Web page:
Students learn differently. Learning experiences that match a student’s individual learning needs result in the best learning outcomes. OER should be open and accessible to students with a diversity of learning needs. Learning needs are affected by:
- Sensory, motor, cognitive, emotional, and social constraints;
- Linguistic and cultural backgrounds;
- Technical, financial and environmental constraints; and
- Preferred modes of learning.
Accessible learning is achieved by matching the individual learning needs of each student with a learning experience that addresses those needs. This can be accomplished through the resource delivery system by reconfiguring the resource, where possible, augmenting the resource or replacing the resource or parts of it with another resource that addresses the same learning goals.
A related concept, Universal Design for Learning (UDL), is a set of principles for curriculum development that gives all individuals equal opportunities to learn. UDL provides a blueprint for creating instructional goals, methods, materials, and assessments that work for everyone. Rather than a single, one-size-fits-all solution, it offers a flexible approach that can be customized and adjusted for individual needs.
To accommodate students with diverse learning needs, learning materials or educational resources should:
- Include labelling to indicate what learning needs the resource addresses;
- Allow the creation of variations and enhancements through open licences;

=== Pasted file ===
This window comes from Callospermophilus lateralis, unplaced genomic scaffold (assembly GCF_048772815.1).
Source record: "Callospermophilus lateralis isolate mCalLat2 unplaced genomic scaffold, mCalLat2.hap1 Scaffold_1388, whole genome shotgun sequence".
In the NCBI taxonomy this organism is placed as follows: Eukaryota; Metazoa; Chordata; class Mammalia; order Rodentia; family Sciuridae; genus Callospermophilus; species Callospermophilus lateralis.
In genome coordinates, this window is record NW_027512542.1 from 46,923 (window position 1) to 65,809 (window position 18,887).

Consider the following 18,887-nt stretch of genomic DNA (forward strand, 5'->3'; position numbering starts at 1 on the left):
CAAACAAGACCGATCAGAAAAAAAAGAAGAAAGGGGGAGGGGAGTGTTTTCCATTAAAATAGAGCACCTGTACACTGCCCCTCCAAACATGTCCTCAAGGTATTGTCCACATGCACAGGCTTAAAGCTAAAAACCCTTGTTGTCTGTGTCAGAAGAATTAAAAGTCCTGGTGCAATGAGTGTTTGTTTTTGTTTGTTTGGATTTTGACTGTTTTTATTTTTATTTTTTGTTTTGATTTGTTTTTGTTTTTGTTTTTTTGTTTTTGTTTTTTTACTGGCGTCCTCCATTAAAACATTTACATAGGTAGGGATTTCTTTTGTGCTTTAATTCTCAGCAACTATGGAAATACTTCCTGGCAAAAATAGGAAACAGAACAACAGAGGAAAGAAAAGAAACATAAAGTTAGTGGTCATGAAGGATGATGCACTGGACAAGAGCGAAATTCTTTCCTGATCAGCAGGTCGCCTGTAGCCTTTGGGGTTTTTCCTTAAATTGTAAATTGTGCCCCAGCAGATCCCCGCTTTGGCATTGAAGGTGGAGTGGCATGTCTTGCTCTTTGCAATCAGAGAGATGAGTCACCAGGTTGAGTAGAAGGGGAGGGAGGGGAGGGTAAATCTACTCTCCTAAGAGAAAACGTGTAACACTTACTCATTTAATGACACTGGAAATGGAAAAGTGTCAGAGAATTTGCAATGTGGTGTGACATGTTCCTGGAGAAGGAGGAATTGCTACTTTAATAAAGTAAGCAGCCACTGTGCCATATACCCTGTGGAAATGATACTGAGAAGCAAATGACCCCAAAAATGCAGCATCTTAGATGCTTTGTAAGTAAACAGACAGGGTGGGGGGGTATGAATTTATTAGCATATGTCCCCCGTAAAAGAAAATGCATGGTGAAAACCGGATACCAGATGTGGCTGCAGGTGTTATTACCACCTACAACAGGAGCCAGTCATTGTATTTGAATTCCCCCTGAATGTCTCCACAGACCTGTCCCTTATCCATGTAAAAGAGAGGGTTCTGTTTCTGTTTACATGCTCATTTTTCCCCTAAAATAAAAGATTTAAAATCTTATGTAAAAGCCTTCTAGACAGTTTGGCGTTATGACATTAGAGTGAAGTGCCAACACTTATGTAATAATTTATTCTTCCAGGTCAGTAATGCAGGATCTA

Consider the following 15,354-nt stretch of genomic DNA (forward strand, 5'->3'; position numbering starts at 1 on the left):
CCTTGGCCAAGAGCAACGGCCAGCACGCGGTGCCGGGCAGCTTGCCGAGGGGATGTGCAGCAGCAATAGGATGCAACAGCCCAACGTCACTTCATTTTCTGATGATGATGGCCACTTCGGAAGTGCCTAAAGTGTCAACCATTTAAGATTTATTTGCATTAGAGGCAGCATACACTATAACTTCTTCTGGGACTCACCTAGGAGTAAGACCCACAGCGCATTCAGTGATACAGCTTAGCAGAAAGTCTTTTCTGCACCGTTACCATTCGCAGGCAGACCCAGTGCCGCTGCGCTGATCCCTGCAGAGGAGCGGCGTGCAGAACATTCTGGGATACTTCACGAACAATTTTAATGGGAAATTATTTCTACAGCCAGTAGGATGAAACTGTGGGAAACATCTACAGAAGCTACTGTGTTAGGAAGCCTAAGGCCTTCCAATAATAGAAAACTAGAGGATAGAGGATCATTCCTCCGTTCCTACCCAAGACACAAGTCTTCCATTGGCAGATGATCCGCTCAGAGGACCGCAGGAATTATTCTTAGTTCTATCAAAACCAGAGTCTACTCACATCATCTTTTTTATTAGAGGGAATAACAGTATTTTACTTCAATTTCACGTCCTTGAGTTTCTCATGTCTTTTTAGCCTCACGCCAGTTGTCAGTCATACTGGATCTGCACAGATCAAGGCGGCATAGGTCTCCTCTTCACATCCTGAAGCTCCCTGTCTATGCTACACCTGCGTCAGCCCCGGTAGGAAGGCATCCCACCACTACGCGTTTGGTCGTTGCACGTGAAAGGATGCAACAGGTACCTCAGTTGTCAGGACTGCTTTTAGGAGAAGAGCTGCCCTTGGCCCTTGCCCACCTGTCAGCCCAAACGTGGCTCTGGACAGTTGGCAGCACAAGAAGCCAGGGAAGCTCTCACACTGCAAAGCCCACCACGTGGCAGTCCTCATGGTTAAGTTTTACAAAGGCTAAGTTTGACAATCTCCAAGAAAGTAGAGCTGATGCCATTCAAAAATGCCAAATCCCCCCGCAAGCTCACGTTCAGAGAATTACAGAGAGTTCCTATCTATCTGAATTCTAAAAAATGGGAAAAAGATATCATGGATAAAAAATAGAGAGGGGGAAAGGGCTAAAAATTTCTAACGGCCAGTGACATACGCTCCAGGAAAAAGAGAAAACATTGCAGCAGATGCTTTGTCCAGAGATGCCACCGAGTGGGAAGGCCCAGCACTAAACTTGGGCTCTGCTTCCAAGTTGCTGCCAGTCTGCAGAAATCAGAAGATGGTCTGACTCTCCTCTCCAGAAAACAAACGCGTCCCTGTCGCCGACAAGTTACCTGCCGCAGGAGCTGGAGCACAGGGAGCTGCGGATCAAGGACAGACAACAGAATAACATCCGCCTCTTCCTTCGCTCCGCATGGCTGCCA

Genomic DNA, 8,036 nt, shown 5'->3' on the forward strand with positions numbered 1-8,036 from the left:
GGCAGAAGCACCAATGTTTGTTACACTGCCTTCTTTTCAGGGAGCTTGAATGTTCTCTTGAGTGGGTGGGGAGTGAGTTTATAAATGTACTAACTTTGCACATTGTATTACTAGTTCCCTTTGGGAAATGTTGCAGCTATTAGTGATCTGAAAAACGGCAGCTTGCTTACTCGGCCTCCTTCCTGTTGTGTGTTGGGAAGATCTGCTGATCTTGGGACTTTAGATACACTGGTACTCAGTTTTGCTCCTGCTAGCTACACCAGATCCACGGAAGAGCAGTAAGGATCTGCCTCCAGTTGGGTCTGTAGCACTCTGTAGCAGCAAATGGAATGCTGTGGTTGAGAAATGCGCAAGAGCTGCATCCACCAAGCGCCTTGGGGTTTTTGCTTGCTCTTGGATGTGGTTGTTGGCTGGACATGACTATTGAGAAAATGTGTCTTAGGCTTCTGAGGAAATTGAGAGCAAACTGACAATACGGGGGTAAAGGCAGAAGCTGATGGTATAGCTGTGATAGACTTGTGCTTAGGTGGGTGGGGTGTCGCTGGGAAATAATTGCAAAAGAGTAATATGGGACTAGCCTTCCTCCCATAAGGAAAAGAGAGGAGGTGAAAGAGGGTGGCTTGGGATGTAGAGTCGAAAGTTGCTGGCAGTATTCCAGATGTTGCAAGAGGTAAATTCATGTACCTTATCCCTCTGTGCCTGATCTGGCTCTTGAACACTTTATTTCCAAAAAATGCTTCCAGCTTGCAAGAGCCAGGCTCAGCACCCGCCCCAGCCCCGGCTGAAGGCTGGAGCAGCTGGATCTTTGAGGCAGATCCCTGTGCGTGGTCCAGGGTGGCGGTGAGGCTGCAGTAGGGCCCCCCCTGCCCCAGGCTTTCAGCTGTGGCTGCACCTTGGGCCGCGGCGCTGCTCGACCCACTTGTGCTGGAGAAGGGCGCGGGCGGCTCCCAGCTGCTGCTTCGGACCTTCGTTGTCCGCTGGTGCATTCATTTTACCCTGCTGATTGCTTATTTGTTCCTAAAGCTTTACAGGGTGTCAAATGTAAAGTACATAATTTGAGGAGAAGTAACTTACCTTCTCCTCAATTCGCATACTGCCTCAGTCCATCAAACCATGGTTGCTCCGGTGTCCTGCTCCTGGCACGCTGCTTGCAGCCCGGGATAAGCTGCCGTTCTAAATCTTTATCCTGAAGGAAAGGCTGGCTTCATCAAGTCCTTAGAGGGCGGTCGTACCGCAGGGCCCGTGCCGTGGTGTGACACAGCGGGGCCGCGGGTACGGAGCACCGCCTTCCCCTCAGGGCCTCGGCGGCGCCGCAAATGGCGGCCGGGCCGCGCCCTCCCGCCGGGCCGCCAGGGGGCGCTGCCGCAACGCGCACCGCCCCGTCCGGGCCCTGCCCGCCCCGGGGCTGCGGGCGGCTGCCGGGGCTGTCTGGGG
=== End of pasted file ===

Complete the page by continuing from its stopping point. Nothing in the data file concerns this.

- Support flexible styling (e.g., enlarging the font, enhancing the colour contrast and adjusting the layout for students with vision impairments or mobile devices);
- Support keyboard control of functions and navigation (for students who cannot use or do not have access to a mouse or pointing device);
- Provide audio or text descriptions of non-text information presented in videos, graphics or images (for students who have visual constraints or who have limited displays);
- Provide text captions of information presented in audio format (for students who have hearing constraints or lack audio interfaces);
- Cleanly separate text that can be read in the interface from underlying code or scripting (to enable translation);
- Use open formats wherever possible to make it easier for alternative access systems and devices to display and control the resource; and
- Adhere to international standards of interoperability so that OER can be used on a wide variety of devices and applications.
Finally, the resource delivery system should also enable each student, or her/his support team, to identify the student’s functional learning needs.
OER, students, diverse needs, disability, learning needs, constraints, learning styles, cultural, linguistic, accessible learning, augmenting, labelling, open licenses, formats
UNESCO and Commonwealth of Learning (2015). Guidelines for Open Educational Resources (OER) in higher education. Retrieved from http://unesdoc.unesco.org/images/0021/002136/213605e.pdf
Amanda Coolidge, Sue Doner, and Tara Robertson. (2015). B.C. Open Textbook Accessibility Toolkit. British Columbia: BCcampus. Retrieved from http://opentextbc.ca/accessibilitytoolkit/